If British musicians’ Brexit frustrations have sometimes lacked focus, the furore surrounding this year’s Womad Festival has clarified matters a great deal.
As mentioned in an earlier blogpost, the festival organiser, Chris Smith, said that many acts refused to come to this year’s festival because of a ‘humiliating’ visa process. In addition to this, of those that agreed to come three were denied entry and a fourth was subject to delays and thus only able to arrive 24 hours after they were due to take the stage. Other recent visa denials at Womad and beyond have included: Serbian DJ Tijana T (three times); Zimbabwean musician Thomas Mapfumo; Ghanaian guitarist, composer, bandleader and producer Ebo Taylor (who lost £17,000 in lost flights and fees after a visa refusal); the Mozambique group Djaaka; and, in 2006, Kieran Butler’s violinist partner was deported back to Australia shortly before a performance (immigration officials said that she had not declared she was working).
Even for those keen to come the obstacles can be insurmountable, especially for African musicians. Not only is the application process itself costly—£244 for standard speed, £510 more if you want to do it quickly—but performers also must visit a visa application centre, which in some parts of the world are not widespread. Steve Richard, of entertainment specialists T&S Immigration Services told the Guardian that “Applicants from Mali, for example, have to travel to Dakar in Senegal for their nearest VAC,” a round trip of 2000 miles.
These kinds of bureaucratic problems can, of course, work both ways, with UK musicians who want to work abroad also experiencing difficulties. Composer Howard Goodall recently wrote about his experience of travelling to Texas to rehearse and conduct the world premiere of his work Invictus: A Passion:
‘the commissioning church’s music & arts department were obliged to engage a team of lawyers to work on the visa submission made, initially, to the US Dept of Homeland Security to acquire a ‘petition’….It took weeks…That’s just the first stage. The second stage in being granted a visa (for one week’s work!) is you making your own application online to the US Embassy…This took a few hours of further bureaucracy and the payment of roughly £140 of fees. The third stage is an interview at the Embassy itself, for which one has to allow approximately 3 hours to include a fair amount of queuing.’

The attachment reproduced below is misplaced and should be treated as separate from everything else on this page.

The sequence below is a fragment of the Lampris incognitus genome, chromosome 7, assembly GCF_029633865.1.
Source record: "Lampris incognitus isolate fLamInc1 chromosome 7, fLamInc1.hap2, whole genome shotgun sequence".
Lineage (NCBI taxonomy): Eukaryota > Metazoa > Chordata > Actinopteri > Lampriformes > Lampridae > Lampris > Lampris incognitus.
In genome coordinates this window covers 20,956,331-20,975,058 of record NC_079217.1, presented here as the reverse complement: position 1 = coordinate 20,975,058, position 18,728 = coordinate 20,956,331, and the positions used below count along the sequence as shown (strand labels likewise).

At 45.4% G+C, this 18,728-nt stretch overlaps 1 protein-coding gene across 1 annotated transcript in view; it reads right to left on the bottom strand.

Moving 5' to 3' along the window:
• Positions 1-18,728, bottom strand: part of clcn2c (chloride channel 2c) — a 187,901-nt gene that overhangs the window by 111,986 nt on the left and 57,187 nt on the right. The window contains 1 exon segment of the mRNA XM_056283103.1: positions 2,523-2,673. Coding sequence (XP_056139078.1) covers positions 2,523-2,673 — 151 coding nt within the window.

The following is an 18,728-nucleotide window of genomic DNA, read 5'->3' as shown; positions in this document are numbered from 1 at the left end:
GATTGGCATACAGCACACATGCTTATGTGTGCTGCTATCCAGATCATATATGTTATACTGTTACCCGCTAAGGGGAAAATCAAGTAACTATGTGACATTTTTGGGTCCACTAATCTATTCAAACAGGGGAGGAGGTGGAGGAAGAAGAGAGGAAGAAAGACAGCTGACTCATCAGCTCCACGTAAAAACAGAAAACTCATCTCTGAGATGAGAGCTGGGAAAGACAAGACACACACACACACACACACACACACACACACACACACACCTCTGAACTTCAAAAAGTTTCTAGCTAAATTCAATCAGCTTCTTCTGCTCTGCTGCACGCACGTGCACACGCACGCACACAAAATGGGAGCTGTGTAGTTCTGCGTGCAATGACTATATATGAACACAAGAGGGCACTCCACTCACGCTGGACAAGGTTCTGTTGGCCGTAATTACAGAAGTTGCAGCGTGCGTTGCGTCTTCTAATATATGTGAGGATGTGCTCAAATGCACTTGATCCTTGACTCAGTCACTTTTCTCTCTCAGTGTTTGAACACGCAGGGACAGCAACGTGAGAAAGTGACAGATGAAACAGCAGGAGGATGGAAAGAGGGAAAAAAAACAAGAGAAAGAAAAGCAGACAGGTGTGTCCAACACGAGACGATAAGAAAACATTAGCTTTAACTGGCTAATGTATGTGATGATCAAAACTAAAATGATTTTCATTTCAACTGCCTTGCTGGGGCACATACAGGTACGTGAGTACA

We have heard much about European supply lines involving the automobile or aerospace industries. We hear less about artistic supply lines, which have become just as integrated with continental Europe over our 40+ years of membership of the EEC/EU. It is these that enable musicians to tour Europe without bureaucracy, for a mezzo to be flown in from Milan when Carmen loses her voice at Covent Garden, for a British orchestra to hire continental players. It also makes the UK an attractive destination for European students who wish to study in our conservatories (or for teachers who wish to teach in them), and it provides opportunities for our young to study in the EU, through Erasmus or in musical groups such as the European Union Youth Orchestra (which has already moved out of the UK).
At a time, then, when the disgrace of Womad should be leading us to reflect upon our visa regime and to look for practical solutions, we are instead in danger of extending such madness into our dealings with continental Europe too. Do we really wish for the arts scene to be drowned with yet more bureaucracy, for our musicians to lose the opportunities that are afforded by our membership of the EU?
None of this is, as yet, completely decided. In September the government will publish a much-delayed white paper outlining its post-Brexit immigration policy, and the argument on what form Brexit will take, or even if it will happen (see, especially the Independent’s Final Say campaign), will continue to unfold. As such it is important that the artistic community makes it voice heard—whether it be by signing petitions, writing to MPs, going on a marches or simply by talking to friends sensibly about these issues. A failure to act will leave the process in the hands of those who care little for the arts.